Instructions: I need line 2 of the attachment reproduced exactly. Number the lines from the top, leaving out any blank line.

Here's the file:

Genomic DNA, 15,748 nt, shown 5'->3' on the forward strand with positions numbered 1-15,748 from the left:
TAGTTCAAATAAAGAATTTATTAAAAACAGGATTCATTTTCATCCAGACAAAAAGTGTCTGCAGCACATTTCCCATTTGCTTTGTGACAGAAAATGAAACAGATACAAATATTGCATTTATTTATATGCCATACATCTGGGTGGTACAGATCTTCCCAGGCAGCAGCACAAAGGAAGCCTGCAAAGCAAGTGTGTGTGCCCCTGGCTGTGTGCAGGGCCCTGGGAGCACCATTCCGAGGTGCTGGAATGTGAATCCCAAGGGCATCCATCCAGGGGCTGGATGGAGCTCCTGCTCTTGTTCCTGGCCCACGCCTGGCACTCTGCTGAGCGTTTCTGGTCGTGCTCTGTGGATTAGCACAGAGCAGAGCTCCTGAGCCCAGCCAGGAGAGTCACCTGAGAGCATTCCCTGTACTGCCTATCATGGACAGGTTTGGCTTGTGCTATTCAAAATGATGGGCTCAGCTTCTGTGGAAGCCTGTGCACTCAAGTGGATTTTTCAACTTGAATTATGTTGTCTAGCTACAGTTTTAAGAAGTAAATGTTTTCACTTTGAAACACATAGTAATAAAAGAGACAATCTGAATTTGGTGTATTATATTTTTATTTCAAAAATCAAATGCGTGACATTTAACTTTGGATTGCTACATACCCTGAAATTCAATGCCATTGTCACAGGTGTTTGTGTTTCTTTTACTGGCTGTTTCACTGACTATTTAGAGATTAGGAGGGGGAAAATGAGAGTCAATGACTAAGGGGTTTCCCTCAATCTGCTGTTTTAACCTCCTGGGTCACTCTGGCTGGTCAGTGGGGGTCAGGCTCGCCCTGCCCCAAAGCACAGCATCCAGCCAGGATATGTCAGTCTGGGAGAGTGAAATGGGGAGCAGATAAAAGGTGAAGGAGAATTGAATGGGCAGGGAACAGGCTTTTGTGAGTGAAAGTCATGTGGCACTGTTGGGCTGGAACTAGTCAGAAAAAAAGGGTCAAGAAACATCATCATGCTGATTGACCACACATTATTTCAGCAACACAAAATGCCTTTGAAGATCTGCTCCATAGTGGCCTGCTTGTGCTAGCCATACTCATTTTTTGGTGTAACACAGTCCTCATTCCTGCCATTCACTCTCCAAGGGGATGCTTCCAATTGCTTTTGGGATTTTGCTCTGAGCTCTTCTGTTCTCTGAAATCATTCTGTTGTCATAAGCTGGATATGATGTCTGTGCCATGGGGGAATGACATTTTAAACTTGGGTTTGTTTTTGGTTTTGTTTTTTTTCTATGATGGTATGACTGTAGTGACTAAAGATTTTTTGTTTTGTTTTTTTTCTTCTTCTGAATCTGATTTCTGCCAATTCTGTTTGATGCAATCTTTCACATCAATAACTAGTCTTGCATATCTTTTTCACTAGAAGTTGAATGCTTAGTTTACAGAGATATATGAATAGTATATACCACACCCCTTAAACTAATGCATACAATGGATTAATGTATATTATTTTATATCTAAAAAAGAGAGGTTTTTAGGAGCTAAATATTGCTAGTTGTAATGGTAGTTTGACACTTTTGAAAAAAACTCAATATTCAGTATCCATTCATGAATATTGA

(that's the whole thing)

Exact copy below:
TAGTTCAAATAAAGAATTTATTAAAAACAGGATTCATTTTCATCCAGACAAAAAGTGTCTGCAGCACATTTCCCATTTGCTTTGTGACAGAAAATGAAACAGATACAAATATTGCATTTATTTATATGCCATACATCTGGGTGGTACAGATCTTCCCAGGCAGCAGCACAAAGGAAGCCTGCAAAGCAAGTGTGTGTGCCCCTGGCTGTGTGCAGGGCCCTGGGAGCACCATTCCGAGGTGCTGGAATGTGAATCCCAAGGGCATCCATCCAGGGGCTGGATGGAGCTCCTGCTCTTGTTCCTGGCCCACGCCTGGCACTCTGCTGAGCGTTTCTGGTCGTGCTCTGTGGATTAGCACAGAGCAGAGCTCCTGAGCCCAGCCAGGAGAGTCACCTGAGAGCATTCCCTGTACTGCCTATCATGGACAGGTTTGGCTTGTGCTATTCAAAATGATGGGCTCAGCTTCTGTGGAAGCCTGTGCACTCAAGTGGATTTTTCAACTTGAATTATGTTGTCTAGCTACAGTTTTAAGAAGTAAATGTTTTCACTTTGAAACACATAGTAATAAAAGAGACAATCTGAATTTGGTGTATTATATTTTTATTTCAAAAATCAAATGCGTGACATTTAACTTTGGATTGCTACATACCCTGAAATTCAATGCCATTGTCACAGGTGTTTGTGTTTCTTTTACTGGCTGTTTCACTGACTATTTAGAGATTAGGAGGGGGAAAATGAGAGTCAATGACTAAGGGGTTTCCCTCAATCTGCTGTTTTAACCTCCTGGGTCACTCTGGCTGGTCAGTGGGGGTCAGGCTCGCCCTGCCCCAAAGCACAGCATCCAGCCAGGATATGTCAGTCTGGGAGAGTGAAATGGGGAGCAGATAAAAGGTGAAGGAGAATTGAATGGGCAGGGAACAGGCTTTTGTGAGTGAAAGTCATGTGGCACTGTTGGGCTGGAACTAGTCAGAAAAAAAGGGTCAAGAAACATCATCATGCTGATTGACCACACATTATTTCAGCAACACAAAATGCCTTTGAAGATCTGCTCCATAGTGGCCTGCTTGTGCTAGCCATACTCATTTTTTGGTGTAACACAGTCCTCATTCCTGCCATTCACTCTCCAAGGGGATGCTTCCAATTGCTTTTGGGATTTTGCTCTGAGCTCTTCTGTTCTCTGAAATCATTCTGTTGTCATAAGCTGGATATGATGTCTGTGCCATGGGGGAATGACATTTTAAACTTGGGTTTGTTTTTGGTTTTGTTTTTTTTCTATGATGGTATGACTGTAGTGACTAAAGATTTTTTGTTTTGTTTTTTTTCTTCTTCTGAATCTGATTTCTGCCAATTCTGTTTGATGCAATCTTTCACATCAATAACTAGTCTTGCATATCTTTTTCACTAGAAGTTGAATGCTTAGTTTACAGAGATATATGAATAGTATATACCACACCCCTTAAACTAATGCATACAATGGATTAATGTATATTATTTTATATCTAAAAAAGAGAGGTTTTTAGGAGCTAAATATTGCTAGTTGTAATGGTAGTTTGACACTTTTGAAAAAAACTCAATATTCAGTATCCATTCATGAATATTGA